A Collection of Curiosities: Victorian Edition

Next to me, on a little stack of notebooks with pens jabbed into them, are two very thin books I picked up the last time I was at Highgate Cemetery West on a tour. I’m in my writing chair, which doubles as a chaise lounge on my sectional sofa. This is where I do my work: I read, I write, I make notes, I scratch things out like a champion. It’s really, really bad for my back. I’m also really, really weird about where and how I write. I have a perfectly serviceable desk that I rarely write at. It feels like work. I realize it is work, but it stresses me out. Something about the light; something about not slouching results in less productivity.

I’ve been doing an awful lot of reading lately on author branding in the hopes of setting up a series of how-to’s, and one of the foremost suggestions I’ve come across is to discuss fields of interest that are directly related to the stuff I’m working on — the fictional stuff, I mean. Fiction, as it were, often finds roots in the real world; I tend to pluck inspiration from reality: history, folklore, mythology, and I read a lot in the areas that I’m writing in: horror and young adult titles mostly. It’s the nature of the beast.

I venture out of this bubble from time to time, but often I return to it, because really — this is totally where I like to hang out. It’s my jam. It’s my jam so hard my ears could bleed from it.

I’m not an expert on anything I write about, but I’m usually eager to learn and I’m a stickler for the details. I hate not being right, so if I’m writing something fictional that lays its roots in fact, I make every effort to understand the nuances of whatever that thing is so I don’t look like an idiot when I write it into a story. I do this recognizing that someday, somewhere, there might very well be an expert of whatever reading something I’ve written, and I might not be as on point as I’d like, but you better believe that when I’m in the think tank and doing research, I’m making a concerted attempt of avoiding that future moment where I get the email telling me “you got it wrong” with everything I’ve got.

You should seriously see me search history when I’m in a fugue about something very particular.

Anyway: those two books sitting next to me are called The Victorian Undertaker and The Victorian Cemetery, respectively.

Guess where I’m going with this?

Being that this is the second post in a series based on collection and curation for inspiration, it’s really total fluke that I landed a handful of tidbits from Victoriana in my saved articles this week, given how much I actively try to dig this stuff up. I was going to talk about Star Wars: The Force Awakens, but I’m going to put that aside in favour of this seriously crazy stuff. (I really, really liked The Force Awakens, by the way — so much so that I’m to see it again next week.)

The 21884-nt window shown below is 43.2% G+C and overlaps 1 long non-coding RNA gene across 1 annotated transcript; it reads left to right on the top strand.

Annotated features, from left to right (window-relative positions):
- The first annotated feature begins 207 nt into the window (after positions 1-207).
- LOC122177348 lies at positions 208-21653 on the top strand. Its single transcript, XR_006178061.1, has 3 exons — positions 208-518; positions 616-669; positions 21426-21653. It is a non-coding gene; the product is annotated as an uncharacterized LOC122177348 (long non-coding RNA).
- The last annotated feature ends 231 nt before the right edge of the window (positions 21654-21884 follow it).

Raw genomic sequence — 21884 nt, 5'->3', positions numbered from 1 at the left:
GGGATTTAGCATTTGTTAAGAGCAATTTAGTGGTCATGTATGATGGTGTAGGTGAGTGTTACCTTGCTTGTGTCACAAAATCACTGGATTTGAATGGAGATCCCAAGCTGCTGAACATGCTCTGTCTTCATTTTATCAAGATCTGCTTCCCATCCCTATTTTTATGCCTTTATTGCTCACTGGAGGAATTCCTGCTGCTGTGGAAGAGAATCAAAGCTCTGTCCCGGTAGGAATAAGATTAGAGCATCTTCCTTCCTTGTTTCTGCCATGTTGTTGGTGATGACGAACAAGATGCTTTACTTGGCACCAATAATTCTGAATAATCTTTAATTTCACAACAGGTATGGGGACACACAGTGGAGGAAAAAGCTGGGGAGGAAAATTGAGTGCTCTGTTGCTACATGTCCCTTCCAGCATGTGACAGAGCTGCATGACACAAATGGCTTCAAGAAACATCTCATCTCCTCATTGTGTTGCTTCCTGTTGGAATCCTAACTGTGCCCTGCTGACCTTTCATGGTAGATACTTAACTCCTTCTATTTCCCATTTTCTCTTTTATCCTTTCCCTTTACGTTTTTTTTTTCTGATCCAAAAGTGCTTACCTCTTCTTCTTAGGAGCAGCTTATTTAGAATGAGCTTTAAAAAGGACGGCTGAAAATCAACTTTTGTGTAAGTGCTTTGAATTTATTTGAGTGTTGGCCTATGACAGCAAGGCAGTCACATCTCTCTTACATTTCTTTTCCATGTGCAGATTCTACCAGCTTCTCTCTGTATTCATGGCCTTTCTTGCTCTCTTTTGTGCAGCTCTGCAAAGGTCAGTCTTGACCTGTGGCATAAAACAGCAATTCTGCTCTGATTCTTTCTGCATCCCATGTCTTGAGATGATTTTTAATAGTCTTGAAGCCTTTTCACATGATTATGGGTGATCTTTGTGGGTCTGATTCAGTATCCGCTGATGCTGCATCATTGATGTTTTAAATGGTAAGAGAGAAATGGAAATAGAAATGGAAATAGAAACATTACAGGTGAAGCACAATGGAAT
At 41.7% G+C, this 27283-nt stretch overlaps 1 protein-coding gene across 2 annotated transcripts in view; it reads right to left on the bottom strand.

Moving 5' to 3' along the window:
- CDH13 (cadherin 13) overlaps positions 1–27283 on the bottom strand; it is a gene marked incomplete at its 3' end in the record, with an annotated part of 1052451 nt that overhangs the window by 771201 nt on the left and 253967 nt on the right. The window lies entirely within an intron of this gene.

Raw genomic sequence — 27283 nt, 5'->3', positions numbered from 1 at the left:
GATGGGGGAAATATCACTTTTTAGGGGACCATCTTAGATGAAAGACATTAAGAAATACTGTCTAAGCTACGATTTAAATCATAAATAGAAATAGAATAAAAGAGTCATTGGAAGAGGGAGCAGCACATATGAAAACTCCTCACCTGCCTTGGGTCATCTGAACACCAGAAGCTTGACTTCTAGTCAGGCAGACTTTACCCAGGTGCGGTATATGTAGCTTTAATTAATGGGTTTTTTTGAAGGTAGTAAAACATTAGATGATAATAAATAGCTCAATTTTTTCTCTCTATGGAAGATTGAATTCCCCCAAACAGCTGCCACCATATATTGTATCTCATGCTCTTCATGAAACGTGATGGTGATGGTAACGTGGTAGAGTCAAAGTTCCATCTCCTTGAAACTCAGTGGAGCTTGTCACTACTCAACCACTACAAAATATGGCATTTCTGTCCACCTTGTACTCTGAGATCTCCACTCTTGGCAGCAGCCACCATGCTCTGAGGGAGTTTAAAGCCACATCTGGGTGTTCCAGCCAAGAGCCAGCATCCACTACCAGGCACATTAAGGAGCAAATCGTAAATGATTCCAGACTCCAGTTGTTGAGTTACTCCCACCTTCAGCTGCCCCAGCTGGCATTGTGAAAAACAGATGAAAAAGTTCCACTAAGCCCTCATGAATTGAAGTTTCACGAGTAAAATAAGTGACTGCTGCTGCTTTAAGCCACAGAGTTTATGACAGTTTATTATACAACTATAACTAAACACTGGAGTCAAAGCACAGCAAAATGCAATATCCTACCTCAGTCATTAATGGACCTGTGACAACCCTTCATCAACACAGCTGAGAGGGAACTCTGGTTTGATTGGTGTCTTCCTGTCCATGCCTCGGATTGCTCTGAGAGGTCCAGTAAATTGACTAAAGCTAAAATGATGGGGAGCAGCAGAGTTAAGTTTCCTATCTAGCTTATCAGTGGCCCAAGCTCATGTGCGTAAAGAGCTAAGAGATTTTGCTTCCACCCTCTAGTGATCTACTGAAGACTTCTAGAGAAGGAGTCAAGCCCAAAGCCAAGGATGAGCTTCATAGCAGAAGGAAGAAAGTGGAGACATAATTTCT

A word on Wake the Dead‘s Eden & Graves

To start at the beginning, Wake the Dead is not a historical novel. It’s set in contemporary London, and it follows a protagonist who’s been displaced from New York City by her estranged father. That Eden happens to fall in with a collection of characters who were alive over a hundred years prior is relevant, however, not just for the plot, but because where these supporting characters come from colour the way they see the world. It affects the way they act and how their experiences are coloured.

If one of your supporting cast has lived in isolation for a hundred and fifty years, but has a sense that time has passed, but isn’t awfully preoccupied with that because their agenda doesn’t require it, what traits could possibly carry over from an old world experience?

Heteronormativity? Racism? How do they regard women? Children?

How does that affect their speech, the way they carry themselves, the way they interact with others? How do they dress? How have they survived this long off the grid and how does that affect the rules of the world I’ve built, and then how does that supposed order affect them if they go against it?

I’m poking at all the holes.

One of my characters is from Victorian London, and this research is largely for his benefit.

You’ll meet him eventually, but I like to refer to him as Graves.

A Collection of Curiosities: Victorian Edition

I was half in love with Victorian England before I began writing Wake the Dead ages ago. It’s a particularly macabre period in history, largely due to the fact that the entire country was thrust into mourning following the death of Queen Victoria’s husband, Albert. It marks a period in history that is attributed with heightened ritualized action surrounding death, commemoration, and grieving that is so intense that it’s frequently referred to as a cult of death.(1)

It saw the rise of occult philosophy and western esoteric traditions, spiritualism and seances. It was lavish, it fuelled consumerism, and it was marked by the romantic in art and literature.

I love it now because under these conditions stories like Dracula and Frankenstein were birthed. We have the gothic in literature and in architecture, and we have tales of shadowy figures in darkened alleyways who slit their victims from groin to throat — murderers lost to the shadows, and souls who were set free too early to haunt the places they once walked.